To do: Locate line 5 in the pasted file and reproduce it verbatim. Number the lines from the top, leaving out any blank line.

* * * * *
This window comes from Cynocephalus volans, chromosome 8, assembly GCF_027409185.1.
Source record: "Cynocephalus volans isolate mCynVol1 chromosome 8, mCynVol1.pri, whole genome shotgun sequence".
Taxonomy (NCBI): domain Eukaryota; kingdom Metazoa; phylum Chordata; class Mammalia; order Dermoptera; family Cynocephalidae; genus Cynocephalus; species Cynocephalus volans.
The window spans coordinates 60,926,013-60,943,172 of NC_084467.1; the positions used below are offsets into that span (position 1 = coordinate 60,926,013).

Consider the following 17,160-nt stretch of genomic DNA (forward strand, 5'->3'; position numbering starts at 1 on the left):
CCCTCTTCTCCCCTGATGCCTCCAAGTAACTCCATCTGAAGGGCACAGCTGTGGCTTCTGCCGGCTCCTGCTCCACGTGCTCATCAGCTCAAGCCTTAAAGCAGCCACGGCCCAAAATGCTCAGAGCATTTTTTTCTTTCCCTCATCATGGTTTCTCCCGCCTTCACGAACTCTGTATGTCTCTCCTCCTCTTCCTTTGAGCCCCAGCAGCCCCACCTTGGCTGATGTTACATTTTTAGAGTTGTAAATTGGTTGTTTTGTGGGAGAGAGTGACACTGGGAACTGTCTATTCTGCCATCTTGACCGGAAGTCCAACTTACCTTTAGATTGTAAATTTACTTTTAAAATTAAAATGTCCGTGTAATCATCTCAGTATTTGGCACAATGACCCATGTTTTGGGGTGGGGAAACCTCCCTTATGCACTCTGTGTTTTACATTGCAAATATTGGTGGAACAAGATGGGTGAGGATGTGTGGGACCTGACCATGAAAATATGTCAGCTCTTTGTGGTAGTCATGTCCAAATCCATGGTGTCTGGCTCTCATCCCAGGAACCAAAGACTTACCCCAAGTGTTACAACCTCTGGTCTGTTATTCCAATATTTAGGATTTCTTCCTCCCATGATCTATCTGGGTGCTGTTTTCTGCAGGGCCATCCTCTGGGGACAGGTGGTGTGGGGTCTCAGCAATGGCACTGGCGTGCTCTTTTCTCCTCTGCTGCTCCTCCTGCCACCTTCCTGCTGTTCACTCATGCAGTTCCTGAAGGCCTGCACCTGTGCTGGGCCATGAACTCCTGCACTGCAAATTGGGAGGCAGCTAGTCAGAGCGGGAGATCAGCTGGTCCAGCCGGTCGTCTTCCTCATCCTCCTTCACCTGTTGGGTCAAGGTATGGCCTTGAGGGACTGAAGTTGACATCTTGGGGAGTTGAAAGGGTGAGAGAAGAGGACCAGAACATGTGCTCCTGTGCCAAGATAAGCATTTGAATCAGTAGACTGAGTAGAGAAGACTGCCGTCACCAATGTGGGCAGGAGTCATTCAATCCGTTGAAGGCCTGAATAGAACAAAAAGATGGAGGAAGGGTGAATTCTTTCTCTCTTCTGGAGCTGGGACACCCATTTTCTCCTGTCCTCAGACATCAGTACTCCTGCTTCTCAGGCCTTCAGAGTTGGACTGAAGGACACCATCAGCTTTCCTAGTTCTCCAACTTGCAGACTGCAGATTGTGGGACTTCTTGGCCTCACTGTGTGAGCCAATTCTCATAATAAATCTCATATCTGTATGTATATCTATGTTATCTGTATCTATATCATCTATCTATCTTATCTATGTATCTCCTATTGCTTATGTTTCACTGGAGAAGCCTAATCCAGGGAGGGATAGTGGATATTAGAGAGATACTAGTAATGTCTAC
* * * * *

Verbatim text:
Consider the following 17,160-nt stretch of genomic DNA (forward strand, 5'->3'; position numbering starts at 1 on the left):